Wet Ink 2010: Choral music meets percussion – and it’s free! | TheUnion.com

Wet Ink 2010: Choral music meets percussion – and it’s free!

Summer at last. Time for Wet Ink, Nevada County Composers Cooperative’s annual tribute to new music.

Wet Ink goes from strength to strength. For many it is a high spot in the calendar and Wet Ink 2010 on June 22 promises more than its usual mix of the new and the exciting.

For one thing, it’s a free concert, thanks to a grant from the California Arts Council, NCCC reaching out to those for whom a $25 ticket is beyond today’s budget, and an invitation to a larger audience to take part in a community endeavor.

For the first time, Wet Ink brings together three local choruses and their conductors, Ryan Murray’s Music in the Mountains, Rod Baggett’s Nevada Union High School, and Ken Hardin’s Sierra Master Chorale, singing separately and as a massed chorus.

The program includes new works by local composers Jerry Grant and Mark Vance, as well as works by Emmy winning Don Davis, Washington composer Alex Shapiro and Mendocino resident Jay Sydeman.

The program is intriguing: the newest of new music featuring the oldest forms of music-making, the human voice and percussion, with the impressive Sacramento Percussion Group, led by one-time Nevada County resident Daniel Kennedy, professor at Cal State University Sacramento.

In the past fifty years percussion has come into its own. Solo performers have built exciting repertoires; percussion ensembles present an astonishing array of sounds, timbres, harmony and rhythm, far beyond the orchestral timpani.

Kennedy’s Group will explore instruments from the traditional to the unexpected and even the seemingly comical. Cans, rattles, shakers, “lion’s roars,” and claves feature in John Cage’s classic, the complex, abstract and primal Third Construction.

Ever wonder how a composer can write music without tunes? Sydeman’s new “Duo,” promising “everything and the kitchen sink” in a work he describes as “technically demanding, rhythmically formidable, structurally challenging,” shows how. The mellifluous marimba is the medium of Steve Reich’s beautiful minimalist Nagoya Marimbas. Mark Appelbaum’s Catfish is quirky, colorful and intricate, and, according to Kennedy, Nigel Westlake’s Omphalo Centric Lecture is “one of the best marimba quartets in the repertoire.”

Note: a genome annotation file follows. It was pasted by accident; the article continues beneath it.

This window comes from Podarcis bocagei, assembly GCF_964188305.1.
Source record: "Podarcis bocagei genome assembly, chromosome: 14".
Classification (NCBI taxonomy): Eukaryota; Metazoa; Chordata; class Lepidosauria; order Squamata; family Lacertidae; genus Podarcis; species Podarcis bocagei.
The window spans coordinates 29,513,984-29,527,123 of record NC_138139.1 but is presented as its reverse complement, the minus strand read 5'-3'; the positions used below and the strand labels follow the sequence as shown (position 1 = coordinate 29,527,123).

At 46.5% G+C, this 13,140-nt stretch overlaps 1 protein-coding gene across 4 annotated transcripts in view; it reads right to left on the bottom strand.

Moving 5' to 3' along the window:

The Group will join the massed choruses for new works, settings of words appropriate for our times. Jerry Grant’s “But Have Not Love,” with text from St Paul, “If I have not love, I am only a resounding gong or a clanging cymbal,” displays love’s beauty, tenderness and endurance.

Mark Vance’s “For Whom the Bell Tolls,” from John Donne’s “No Man is an Island,” for chorus, brass quartet, piano, and percussion, reminds us of our interdependence. How better to demonstrate that than with a choir of 200, ages 15-80, all singing together.

Each chorus will also perform a work from its repertoire, some of the most beautiful of modern choral works.

By contrast, Don Davis’ ingenious “Illicit Felicity,” composed for the thriller movie “Bound,” features the piano, the ultimate percussion instrument, of Ken Hardin, and another voice, in the pure and soaring tones of Richard Altenbach’s violin, will sing through the sultry air of Alex Shapiro’s electronic soundscape in Vista.

It’s hard to resist: 12 composers, more than 200 performers, (singers, brass players, pianists and a violinist), three conductors, and who knows how many instruments (does an electronic score count as one or many?)

New Music is alive and well, and Wet Ink 2010 shows off some of the best of it.

Visit the Composers’ Web site for more about the event at composerscooperative.org

Charles Atthill lives in Alta Sierra. His favorite percussion instrument is the triangle whose single note can penetrate the loudest of orchestras to stunning effect.

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